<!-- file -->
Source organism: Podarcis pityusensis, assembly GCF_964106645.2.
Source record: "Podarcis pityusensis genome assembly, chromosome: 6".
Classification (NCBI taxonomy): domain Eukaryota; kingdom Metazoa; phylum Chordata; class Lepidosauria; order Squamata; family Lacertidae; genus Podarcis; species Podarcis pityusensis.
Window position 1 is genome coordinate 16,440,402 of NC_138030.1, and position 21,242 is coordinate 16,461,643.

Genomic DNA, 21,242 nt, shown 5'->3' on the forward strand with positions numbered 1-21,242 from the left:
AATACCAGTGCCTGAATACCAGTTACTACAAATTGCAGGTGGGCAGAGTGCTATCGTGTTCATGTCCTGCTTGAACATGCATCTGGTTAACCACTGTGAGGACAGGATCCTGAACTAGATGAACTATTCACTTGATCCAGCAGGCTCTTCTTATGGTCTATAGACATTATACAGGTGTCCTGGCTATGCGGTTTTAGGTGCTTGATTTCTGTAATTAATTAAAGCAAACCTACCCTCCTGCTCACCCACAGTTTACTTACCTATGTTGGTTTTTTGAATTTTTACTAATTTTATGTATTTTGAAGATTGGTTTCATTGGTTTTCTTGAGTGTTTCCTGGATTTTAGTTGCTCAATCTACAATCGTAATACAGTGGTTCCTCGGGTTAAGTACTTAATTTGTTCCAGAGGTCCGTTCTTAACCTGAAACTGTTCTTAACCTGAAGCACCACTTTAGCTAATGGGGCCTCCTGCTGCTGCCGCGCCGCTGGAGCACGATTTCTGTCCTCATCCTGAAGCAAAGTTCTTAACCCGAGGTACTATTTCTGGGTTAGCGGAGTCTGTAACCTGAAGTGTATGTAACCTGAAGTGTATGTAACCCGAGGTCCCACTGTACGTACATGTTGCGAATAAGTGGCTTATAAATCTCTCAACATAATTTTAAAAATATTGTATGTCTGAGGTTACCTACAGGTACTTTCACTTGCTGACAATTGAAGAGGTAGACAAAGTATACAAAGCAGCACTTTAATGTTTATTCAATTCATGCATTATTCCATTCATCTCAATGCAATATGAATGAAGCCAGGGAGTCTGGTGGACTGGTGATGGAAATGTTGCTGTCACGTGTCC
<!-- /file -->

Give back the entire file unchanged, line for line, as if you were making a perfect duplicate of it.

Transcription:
Source organism: Podarcis pityusensis, assembly GCF_964106645.2.
Source record: "Podarcis pityusensis genome assembly, chromosome: 6".
Classification (NCBI taxonomy): domain Eukaryota; kingdom Metazoa; phylum Chordata; class Lepidosauria; order Squamata; family Lacertidae; genus Podarcis; species Podarcis pityusensis.
Window position 1 is genome coordinate 16,440,402 of NC_138030.1, and position 21,242 is coordinate 16,461,643.

Genomic DNA, 21,242 nt, shown 5'->3' on the forward strand with positions numbered 1-21,242 from the left:
AATACCAGTGCCTGAATACCAGTTACTACAAATTGCAGGTGGGCAGAGTGCTATCGTGTTCATGTCCTGCTTGAACATGCATCTGGTTAACCACTGTGAGGACAGGATCCTGAACTAGATGAACTATTCACTTGATCCAGCAGGCTCTTCTTATGGTCTATAGACATTATACAGGTGTCCTGGCTATGCGGTTTTAGGTGCTTGATTTCTGTAATTAATTAAAGCAAACCTACCCTCCTGCTCACCCACAGTTTACTTACCTATGTTGGTTTTTTGAATTTTTACTAATTTTATGTATTTTGAAGATTGGTTTCATTGGTTTTCTTGAGTGTTTCCTGGATTTTAGTTGCTCAATCTACAATCGTAATACAGTGGTTCCTCGGGTTAAGTACTTAATTTGTTCCAGAGGTCCGTTCTTAACCTGAAACTGTTCTTAACCTGAAGCACCACTTTAGCTAATGGGGCCTCCTGCTGCTGCCGCGCCGCTGGAGCACGATTTCTGTCCTCATCCTGAAGCAAAGTTCTTAACCCGAGGTACTATTTCTGGGTTAGCGGAGTCTGTAACCTGAAGTGTATGTAACCTGAAGTGTATGTAACCCGAGGTCCCACTGTACGTACATGTTGCGAATAAGTGGCTTATAAATCTCTCAACATAATTTTAAAAATATTGTATGTCTGAGGTTACCTACAGGTACTTTCACTTGCTGACAATTGAAGAGGTAGACAAAGTATACAAAGCAGCACTTTAATGTTTATTCAATTCATGCATTATTCCATTCATCTCAATGCAATATGAATGAAGCCAGGGAGTCTGGTGGACTGGTGATGGAAATGTTGCTGTCACGTGTCC